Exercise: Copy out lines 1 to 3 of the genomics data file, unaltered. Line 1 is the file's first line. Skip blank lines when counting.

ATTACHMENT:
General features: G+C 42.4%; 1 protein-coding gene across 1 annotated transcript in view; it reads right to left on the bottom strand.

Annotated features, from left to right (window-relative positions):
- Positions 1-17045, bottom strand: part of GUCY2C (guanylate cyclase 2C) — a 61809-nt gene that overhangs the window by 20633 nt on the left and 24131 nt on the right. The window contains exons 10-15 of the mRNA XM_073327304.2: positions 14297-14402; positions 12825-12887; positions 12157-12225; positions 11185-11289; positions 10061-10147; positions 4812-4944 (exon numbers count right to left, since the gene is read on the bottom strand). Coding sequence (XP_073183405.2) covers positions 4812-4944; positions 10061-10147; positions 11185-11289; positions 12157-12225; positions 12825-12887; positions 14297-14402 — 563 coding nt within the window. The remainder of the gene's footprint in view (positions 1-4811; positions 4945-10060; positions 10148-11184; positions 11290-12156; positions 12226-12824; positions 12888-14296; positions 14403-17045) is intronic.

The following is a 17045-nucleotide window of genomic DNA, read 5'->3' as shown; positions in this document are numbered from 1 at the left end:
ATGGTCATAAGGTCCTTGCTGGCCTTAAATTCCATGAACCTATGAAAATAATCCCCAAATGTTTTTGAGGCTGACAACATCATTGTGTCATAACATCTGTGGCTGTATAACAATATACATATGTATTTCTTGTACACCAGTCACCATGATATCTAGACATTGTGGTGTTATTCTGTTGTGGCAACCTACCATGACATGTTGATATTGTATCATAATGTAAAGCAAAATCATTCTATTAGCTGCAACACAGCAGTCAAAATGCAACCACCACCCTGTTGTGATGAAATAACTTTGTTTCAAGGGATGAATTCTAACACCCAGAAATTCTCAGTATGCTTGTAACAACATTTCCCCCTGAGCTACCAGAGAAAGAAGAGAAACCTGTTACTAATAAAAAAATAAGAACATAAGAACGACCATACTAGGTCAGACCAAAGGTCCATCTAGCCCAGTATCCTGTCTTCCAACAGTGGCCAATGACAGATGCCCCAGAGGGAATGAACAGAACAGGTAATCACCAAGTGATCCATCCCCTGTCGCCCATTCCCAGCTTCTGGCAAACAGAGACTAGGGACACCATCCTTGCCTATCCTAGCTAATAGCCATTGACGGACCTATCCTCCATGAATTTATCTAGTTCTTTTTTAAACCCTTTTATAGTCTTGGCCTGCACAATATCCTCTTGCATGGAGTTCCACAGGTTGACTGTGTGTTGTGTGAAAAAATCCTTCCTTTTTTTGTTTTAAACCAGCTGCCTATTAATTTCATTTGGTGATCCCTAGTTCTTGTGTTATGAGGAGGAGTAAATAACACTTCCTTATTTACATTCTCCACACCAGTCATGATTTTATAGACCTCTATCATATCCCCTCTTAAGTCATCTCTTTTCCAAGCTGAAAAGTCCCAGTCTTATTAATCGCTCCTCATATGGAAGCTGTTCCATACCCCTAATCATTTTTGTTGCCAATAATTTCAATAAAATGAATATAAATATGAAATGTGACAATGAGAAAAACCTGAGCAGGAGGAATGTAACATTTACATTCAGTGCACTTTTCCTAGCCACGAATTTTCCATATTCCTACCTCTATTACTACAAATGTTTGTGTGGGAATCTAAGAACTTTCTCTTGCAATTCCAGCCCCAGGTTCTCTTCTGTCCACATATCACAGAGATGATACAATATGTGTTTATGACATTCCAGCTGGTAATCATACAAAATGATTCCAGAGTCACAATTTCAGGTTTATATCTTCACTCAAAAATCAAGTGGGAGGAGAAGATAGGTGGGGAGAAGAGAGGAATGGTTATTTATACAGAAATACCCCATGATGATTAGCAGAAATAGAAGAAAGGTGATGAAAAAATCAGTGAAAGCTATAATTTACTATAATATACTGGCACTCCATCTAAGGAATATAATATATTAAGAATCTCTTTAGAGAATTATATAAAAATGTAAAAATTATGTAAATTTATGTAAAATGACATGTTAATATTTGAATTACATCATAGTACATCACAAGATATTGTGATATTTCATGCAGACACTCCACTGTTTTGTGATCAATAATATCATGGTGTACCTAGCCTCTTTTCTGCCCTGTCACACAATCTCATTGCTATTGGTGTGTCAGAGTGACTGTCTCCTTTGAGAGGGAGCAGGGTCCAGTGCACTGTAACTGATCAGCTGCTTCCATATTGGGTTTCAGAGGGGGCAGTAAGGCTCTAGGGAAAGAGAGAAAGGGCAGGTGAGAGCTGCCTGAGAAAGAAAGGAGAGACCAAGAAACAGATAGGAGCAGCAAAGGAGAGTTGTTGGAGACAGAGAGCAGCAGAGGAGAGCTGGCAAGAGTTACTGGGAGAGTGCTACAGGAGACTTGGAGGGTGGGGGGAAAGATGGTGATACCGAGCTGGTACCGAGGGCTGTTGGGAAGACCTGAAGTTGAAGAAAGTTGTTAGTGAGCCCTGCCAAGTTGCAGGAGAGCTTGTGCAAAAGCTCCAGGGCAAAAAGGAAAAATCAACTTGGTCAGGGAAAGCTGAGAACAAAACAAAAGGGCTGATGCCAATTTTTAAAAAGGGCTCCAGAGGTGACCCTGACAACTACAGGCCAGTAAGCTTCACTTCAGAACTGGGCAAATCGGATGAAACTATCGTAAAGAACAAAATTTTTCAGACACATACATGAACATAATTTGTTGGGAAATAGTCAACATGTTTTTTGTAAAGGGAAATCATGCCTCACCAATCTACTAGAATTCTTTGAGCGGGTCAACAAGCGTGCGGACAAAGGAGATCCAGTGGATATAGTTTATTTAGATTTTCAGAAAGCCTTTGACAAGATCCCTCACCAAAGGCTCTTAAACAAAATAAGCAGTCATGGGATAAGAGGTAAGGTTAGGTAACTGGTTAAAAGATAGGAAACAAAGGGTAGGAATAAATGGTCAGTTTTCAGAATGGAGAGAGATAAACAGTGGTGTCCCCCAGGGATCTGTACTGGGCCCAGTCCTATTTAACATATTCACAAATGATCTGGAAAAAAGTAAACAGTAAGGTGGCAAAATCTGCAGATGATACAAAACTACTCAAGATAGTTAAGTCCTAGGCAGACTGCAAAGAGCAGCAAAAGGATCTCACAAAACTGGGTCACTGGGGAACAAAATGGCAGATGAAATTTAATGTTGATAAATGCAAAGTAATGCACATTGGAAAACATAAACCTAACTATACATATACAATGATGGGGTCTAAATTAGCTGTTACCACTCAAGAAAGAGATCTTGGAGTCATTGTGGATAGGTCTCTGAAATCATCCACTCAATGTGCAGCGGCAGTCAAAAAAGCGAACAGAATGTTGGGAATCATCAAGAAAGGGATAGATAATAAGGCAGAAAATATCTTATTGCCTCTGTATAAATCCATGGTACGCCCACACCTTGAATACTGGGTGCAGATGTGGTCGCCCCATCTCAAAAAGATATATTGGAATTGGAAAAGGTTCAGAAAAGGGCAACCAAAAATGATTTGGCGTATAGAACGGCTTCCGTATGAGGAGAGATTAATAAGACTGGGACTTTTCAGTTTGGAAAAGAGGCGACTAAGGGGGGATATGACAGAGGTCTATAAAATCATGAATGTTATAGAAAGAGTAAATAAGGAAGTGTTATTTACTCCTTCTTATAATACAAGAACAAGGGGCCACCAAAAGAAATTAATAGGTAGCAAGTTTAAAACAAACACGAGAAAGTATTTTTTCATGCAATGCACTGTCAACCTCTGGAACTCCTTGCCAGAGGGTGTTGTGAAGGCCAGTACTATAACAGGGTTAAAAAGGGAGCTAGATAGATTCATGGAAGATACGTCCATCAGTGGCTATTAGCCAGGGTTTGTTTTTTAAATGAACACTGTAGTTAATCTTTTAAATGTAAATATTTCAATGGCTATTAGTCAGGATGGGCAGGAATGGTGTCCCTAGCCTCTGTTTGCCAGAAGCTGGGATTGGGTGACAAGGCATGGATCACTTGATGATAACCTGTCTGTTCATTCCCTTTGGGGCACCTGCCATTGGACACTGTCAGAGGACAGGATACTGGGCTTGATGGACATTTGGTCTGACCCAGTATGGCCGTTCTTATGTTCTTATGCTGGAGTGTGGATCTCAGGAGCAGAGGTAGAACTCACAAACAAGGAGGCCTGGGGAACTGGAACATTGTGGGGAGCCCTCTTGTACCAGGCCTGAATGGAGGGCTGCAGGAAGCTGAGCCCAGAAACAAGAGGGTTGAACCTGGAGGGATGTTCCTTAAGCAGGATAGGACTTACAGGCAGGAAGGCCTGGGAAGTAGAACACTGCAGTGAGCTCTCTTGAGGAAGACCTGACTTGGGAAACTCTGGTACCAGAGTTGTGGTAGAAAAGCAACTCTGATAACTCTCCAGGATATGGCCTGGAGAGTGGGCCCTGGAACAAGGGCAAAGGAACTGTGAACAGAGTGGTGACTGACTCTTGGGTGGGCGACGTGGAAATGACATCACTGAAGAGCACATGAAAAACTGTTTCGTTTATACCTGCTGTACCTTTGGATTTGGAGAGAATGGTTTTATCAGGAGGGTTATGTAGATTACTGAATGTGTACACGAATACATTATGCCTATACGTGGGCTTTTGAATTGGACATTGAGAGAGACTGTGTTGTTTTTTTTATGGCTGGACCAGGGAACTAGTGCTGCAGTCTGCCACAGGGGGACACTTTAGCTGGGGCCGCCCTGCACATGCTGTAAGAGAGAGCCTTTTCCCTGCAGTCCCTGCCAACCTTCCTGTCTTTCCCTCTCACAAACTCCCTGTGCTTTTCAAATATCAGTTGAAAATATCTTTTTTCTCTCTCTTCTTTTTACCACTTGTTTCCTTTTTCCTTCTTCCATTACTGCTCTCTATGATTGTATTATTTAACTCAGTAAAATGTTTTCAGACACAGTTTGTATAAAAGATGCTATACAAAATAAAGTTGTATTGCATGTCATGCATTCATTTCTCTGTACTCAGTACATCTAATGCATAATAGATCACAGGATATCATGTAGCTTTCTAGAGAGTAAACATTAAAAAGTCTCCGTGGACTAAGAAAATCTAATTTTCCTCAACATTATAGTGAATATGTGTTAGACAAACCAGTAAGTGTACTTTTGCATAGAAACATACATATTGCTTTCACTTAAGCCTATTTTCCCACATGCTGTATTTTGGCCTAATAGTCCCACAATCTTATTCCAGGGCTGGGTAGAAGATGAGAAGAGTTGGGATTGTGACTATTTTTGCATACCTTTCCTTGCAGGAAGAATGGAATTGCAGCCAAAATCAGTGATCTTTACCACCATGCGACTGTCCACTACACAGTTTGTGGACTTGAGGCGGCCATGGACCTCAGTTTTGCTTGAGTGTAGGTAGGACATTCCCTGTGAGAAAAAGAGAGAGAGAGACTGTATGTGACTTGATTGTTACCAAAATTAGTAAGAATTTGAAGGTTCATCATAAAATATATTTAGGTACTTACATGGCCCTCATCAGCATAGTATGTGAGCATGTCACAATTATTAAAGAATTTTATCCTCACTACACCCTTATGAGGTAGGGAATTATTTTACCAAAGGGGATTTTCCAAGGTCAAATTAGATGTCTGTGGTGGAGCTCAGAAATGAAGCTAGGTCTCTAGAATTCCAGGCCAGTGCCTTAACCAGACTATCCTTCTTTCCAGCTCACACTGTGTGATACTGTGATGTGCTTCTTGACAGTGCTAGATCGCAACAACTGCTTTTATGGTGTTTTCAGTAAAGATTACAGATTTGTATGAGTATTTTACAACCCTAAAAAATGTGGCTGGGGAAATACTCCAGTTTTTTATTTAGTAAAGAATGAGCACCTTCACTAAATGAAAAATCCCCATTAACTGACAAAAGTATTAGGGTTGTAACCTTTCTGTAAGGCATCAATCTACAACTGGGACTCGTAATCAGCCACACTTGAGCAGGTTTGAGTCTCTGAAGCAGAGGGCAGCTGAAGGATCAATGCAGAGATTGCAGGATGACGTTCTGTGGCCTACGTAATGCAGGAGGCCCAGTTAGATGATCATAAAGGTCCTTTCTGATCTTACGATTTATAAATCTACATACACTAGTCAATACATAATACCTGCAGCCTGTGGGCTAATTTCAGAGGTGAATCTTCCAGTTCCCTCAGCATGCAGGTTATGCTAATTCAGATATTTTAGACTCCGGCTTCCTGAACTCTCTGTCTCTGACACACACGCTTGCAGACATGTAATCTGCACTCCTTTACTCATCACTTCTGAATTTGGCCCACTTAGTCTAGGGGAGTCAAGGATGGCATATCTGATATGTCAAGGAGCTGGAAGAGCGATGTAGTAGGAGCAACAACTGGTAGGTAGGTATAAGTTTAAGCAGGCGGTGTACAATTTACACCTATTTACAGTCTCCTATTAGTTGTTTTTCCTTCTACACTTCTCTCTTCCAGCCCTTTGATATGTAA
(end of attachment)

General features: G+C 42.4%; 1 protein-coding gene across 1 annotated transcript in view; it reads right to left on the bottom strand.

Annotated features, from left to right (window-relative positions):
- Positions 1-17045, bottom strand: part of GUCY2C (guanylate cyclase 2C) — a 61809-nt gene that overhangs the window by 20633 nt on the left and 24131 nt on the right. The window contains exons 10-15 of the mRNA XM_073327304.2: positions 14297-14402; positions 12825-12887; positions 12157-12225; positions 11185-11289; positions 10061-10147; positions 4812-4944 (exon numbers count right to left, since the gene is read on the bottom strand). Coding sequence (XP_073183405.2) covers positions 4812-4944; positions 10061-10147; positions 11185-11289; positions 12157-12225; positions 12825-12887; positions 14297-14402 — 563 coding nt within the window. The remainder of the gene's footprint in view (positions 1-4811; positions 4945-10060; positions 10148-11184; positions 11290-12156; positions 12226-12824; positions 12888-14296; positions 14403-17045) is intronic.